The chart's caption explains that genetic sequencing "lets researchers compare genomes drawn from distinct populations around the globe." The ethnic groups also possess another characteristic: they are indigenous to a specific geographic locale. This allows a genomic migration path to be constructed.
This is where science and contemporary political mythology intersect. The Palestinian identity is a relatively new phenomenon, no more than a century old, emerging out of a political conflict. One element of this conflict are the competing claims of Arabs and Jews over the land. To counter the Jewish connection to the land from biblical antiquity, Palestinians maintain their descent from the indigenous inhabitants of Israel/Canaan. The article implicitly accepts this claim by their inclusion in the chart.
But are the Palestinians a distinct geographic population in the same way as the other groups included in the chart? Today's Palestinians are an admixture of recent migrants from Egypt, Arabia, Syria, Iraq, Turkic regions, and Albania, on top of a pre-existing population descended from Europeans from the Crusades and a remnant of the pre-Islamic population. The choice of Palestinian as one of the four middle eastern groups is a curious one considering the availability of longstanding distinct groups within the region, like Copts, Arabs in Arabia or Yemen, Chaldeans in Iraq or for that matter Jews of Middle Eastern heritage. The other three middle eastern groups shown in the chart, the Druze, Mozabites and Bedouin also can claim distinct identities going back centuries.
Was politics involved in the selection of the Palestinians? There is scant evidence of political ideology in the rest of the piece, although it does include the somewhat out of place assertion that people of European ancestry have a "higher proportion of harmful genetic changes... than the African-Americans did." But the inclusion of an ethnic group formed only recently as a consequence of a contemporary political conflict, raises the question as to whether politics is interfering with sound science.
July 23, 2008
Al Jazeera Celebrates a Murderer...
... with a party. This won't help the organization's reputation in the eyes of people who expect responsible journalism.
From the Jerusalem Post:
For the second time this year, Israel has decided to act against Al-Jazeera, after the influential TV station held a party for released Lebanese child-killer Samir Kuntar, The Jerusalem Post has learned.
The party, held in Beirut, was organized by the Al-Jazeera bureau there to honor Kuntar on the occasion of his release from Israeli prison. He was hailed as a hero who carried out a brave military operation against the Jewish state.
The Government Press Office said it would impose sanctions on Al-Jazeera and demand an explanation from the station.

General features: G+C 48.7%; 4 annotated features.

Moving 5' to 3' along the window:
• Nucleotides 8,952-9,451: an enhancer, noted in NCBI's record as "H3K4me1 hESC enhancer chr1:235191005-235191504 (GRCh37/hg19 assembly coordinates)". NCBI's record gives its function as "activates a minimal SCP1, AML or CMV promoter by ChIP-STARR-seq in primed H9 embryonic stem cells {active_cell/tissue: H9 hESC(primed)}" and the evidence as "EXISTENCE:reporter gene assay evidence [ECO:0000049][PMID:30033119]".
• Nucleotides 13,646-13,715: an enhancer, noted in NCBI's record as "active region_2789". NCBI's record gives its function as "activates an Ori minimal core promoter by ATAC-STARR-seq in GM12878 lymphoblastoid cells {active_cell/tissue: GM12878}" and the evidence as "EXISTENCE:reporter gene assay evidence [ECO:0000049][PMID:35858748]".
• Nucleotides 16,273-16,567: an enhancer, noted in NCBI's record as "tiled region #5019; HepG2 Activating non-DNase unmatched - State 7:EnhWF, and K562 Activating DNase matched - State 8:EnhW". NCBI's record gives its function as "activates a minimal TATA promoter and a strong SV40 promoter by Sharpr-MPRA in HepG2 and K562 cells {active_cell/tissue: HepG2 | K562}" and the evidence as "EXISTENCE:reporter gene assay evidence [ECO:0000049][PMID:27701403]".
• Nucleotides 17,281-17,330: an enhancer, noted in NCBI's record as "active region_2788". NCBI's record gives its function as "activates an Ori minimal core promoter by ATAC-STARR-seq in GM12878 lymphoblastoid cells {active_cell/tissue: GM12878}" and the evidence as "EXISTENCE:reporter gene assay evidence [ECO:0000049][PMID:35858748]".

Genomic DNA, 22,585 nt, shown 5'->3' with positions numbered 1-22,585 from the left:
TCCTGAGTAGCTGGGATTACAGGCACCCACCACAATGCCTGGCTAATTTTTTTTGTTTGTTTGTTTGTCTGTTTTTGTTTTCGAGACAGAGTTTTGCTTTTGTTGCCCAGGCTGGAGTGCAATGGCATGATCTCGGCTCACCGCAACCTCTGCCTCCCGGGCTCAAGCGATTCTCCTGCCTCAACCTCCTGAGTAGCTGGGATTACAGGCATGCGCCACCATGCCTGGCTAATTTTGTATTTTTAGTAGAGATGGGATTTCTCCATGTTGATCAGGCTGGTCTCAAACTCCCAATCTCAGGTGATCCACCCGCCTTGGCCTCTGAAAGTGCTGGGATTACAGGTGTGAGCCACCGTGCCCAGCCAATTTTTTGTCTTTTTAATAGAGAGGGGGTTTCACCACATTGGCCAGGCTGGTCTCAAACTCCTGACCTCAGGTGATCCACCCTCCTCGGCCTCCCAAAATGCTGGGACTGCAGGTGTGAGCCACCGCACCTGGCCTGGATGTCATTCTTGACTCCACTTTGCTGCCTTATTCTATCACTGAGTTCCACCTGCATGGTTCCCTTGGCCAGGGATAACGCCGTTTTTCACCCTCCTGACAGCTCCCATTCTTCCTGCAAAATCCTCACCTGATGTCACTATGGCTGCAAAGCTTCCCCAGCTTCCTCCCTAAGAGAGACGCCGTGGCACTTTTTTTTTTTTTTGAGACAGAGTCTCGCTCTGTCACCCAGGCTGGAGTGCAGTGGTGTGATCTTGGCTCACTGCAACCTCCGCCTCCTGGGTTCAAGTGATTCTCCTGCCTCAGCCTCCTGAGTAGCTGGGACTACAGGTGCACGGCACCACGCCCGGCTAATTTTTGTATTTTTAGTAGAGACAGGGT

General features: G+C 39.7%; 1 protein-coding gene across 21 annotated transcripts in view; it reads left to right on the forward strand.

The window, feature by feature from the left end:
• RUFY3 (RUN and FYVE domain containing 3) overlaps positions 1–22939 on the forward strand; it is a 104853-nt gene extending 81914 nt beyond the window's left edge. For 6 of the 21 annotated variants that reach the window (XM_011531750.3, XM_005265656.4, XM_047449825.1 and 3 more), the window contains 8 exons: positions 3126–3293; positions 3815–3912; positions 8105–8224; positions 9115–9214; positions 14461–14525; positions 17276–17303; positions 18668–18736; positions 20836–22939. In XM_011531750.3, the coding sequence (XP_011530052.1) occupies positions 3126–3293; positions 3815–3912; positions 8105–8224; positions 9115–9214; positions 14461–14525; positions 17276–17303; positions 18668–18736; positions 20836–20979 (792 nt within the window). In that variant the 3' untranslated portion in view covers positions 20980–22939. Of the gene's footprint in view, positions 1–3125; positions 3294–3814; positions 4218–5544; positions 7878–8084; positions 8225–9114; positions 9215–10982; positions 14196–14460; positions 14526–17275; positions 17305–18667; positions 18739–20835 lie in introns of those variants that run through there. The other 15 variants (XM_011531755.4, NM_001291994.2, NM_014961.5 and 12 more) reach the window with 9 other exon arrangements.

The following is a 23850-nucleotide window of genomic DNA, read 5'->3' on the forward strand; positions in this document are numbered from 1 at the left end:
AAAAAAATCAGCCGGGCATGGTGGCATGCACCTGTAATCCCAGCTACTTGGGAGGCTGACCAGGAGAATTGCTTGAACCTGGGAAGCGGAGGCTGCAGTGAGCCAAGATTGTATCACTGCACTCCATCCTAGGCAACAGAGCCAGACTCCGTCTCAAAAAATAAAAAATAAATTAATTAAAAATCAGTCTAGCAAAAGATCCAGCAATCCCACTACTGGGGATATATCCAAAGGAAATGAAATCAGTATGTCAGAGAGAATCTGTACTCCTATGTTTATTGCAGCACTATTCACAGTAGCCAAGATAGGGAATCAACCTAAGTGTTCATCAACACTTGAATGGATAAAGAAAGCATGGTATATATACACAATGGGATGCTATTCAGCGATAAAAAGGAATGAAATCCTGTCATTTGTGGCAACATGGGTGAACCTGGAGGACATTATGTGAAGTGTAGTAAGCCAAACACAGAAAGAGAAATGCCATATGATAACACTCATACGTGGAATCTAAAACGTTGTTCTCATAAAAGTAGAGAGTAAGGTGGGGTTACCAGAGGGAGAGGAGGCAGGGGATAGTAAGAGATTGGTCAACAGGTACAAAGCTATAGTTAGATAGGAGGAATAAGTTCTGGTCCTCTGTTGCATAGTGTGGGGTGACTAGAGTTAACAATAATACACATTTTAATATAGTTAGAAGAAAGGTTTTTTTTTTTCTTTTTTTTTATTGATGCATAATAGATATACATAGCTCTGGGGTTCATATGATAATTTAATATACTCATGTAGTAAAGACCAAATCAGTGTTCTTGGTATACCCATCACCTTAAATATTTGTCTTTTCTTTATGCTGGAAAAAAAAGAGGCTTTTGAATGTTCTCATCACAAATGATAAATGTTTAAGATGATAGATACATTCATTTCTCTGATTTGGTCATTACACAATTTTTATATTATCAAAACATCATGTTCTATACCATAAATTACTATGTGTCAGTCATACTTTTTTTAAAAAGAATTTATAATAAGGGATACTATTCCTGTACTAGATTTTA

Al-Jazeera's bureau chief in Beirut, Ghassan bin Jeddo, has long been known for his close ties to Hizbullah.
Kuntar, for his part, thanked Jeddo and Al-Jazeera for supporting him and other prisoners in Israeli jails and for waging a campaign to bring about their release.
'Pistol-Toting Settler' Strikes Again
It was the start of a rampage Tuesday that ended with six Israelis injured and the Palestinian assailant dead, shot by a pistol-toting Jewish settler and a border policeman in front of scores of terrified onlookers.
For Boudreaux, settlers are always "pistol-toting," but not gardeners or teachers (though other media outlets provided this information about the brave man who stopped the Palestinian terrorist from killing innocent civilians.)
Also in this article, Boudreaux misleads:
The 208,000 Palestinians who live there make up about one-third of the city's population but lack citizenship.
In fact, 12,000 eastern Jerusalem Arabs hold Israeli citizenship. All were offered Israeli citizenship but most rejected it for political reasons. Boudreaux is himself well aware of this fact.
July 18, 2008
Hezbollah Values: Cheering a Child-Killer
HEZBOLLAH VALUES: CHEERING A CHILD-KILLER; TAUNTING DEAD SOLDIERS' FAMILIES
Too little attention has been paid by the press to Hezbollah's cruelty in taunting the families of the dead Israeli soldiers. And while reporters have noted the joyful celebrations in the Arab/Muslim world over the release of the terrorist Kuntar, as well as four terrorists from Hezbollah, not enough have delved into the heinous nature of Kuntar's attack.
Here are two commentaries on what Hezbollah and Lebanon reveal about themselves when they celebrate the release of a man who bashed in the head of a four-year-old girl.